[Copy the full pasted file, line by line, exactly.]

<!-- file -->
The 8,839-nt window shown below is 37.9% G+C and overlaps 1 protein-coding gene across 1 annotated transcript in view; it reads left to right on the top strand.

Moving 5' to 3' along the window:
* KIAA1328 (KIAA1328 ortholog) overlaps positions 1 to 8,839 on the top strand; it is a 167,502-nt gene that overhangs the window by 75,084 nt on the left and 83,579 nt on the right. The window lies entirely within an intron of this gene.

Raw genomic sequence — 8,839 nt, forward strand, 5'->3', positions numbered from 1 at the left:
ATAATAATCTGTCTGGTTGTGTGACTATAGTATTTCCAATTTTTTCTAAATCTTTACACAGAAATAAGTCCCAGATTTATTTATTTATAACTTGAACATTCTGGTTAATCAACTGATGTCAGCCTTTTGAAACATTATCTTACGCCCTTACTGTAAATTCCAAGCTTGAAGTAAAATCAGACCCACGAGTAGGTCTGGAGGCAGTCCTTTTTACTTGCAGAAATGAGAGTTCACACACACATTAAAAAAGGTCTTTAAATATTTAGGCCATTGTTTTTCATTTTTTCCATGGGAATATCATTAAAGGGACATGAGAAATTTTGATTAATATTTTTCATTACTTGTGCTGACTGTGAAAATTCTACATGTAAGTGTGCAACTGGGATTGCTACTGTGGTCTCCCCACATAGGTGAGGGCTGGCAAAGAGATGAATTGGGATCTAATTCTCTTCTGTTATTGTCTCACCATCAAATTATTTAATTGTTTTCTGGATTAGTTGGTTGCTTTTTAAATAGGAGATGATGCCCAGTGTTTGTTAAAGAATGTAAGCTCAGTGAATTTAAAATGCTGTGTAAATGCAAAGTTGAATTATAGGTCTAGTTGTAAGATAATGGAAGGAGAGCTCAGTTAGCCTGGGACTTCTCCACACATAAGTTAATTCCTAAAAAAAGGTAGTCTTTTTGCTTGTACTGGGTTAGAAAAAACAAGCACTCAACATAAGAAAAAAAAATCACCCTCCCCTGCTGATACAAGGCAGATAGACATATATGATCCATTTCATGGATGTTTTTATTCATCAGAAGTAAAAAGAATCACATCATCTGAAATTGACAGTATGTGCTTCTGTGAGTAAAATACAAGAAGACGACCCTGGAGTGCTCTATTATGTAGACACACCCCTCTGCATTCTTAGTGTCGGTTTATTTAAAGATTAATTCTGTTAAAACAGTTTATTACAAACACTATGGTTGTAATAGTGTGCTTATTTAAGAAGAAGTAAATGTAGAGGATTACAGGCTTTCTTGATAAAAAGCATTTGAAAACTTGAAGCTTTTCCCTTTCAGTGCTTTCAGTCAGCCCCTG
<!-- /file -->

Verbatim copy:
The 8,839-nt window shown below is 37.9% G+C and overlaps 1 protein-coding gene across 1 annotated transcript in view; it reads left to right on the top strand.

Moving 5' to 3' along the window:
* KIAA1328 (KIAA1328 ortholog) overlaps positions 1 to 8,839 on the top strand; it is a 167,502-nt gene that overhangs the window by 75,084 nt on the left and 83,579 nt on the right. The window lies entirely within an intron of this gene.

Raw genomic sequence — 8,839 nt, forward strand, 5'->3', positions numbered from 1 at the left:
ATAATAATCTGTCTGGTTGTGTGACTATAGTATTTCCAATTTTTTCTAAATCTTTACACAGAAATAAGTCCCAGATTTATTTATTTATAACTTGAACATTCTGGTTAATCAACTGATGTCAGCCTTTTGAAACATTATCTTACGCCCTTACTGTAAATTCCAAGCTTGAAGTAAAATCAGACCCACGAGTAGGTCTGGAGGCAGTCCTTTTTACTTGCAGAAATGAGAGTTCACACACACATTAAAAAAGGTCTTTAAATATTTAGGCCATTGTTTTTCATTTTTTCCATGGGAATATCATTAAAGGGACATGAGAAATTTTGATTAATATTTTTCATTACTTGTGCTGACTGTGAAAATTCTACATGTAAGTGTGCAACTGGGATTGCTACTGTGGTCTCCCCACATAGGTGAGGGCTGGCAAAGAGATGAATTGGGATCTAATTCTCTTCTGTTATTGTCTCACCATCAAATTATTTAATTGTTTTCTGGATTAGTTGGTTGCTTTTTAAATAGGAGATGATGCCCAGTGTTTGTTAAAGAATGTAAGCTCAGTGAATTTAAAATGCTGTGTAAATGCAAAGTTGAATTATAGGTCTAGTTGTAAGATAATGGAAGGAGAGCTCAGTTAGCCTGGGACTTCTCCACACATAAGTTAATTCCTAAAAAAAGGTAGTCTTTTTGCTTGTACTGGGTTAGAAAAAACAAGCACTCAACATAAGAAAAAAAAATCACCCTCCCCTGCTGATACAAGGCAGATAGACATATATGATCCATTTCATGGATGTTTTTATTCATCAGAAGTAAAAAGAATCACATCATCTGAAATTGACAGTATGTGCTTCTGTGAGTAAAATACAAGAAGACGACCCTGGAGTGCTCTATTATGTAGACACACCCCTCTGCATTCTTAGTGTCGGTTTATTTAAAGATTAATTCTGTTAAAACAGTTTATTACAAACACTATGGTTGTAATAGTGTGCTTATTTAAGAAGAAGTAAATGTAGAGGATTACAGGCTTTCTTGATAAAAAGCATTTGAAAACTTGAAGCTTTTCCCTTTCAGTGCTTTCAGTCAGCCCCTG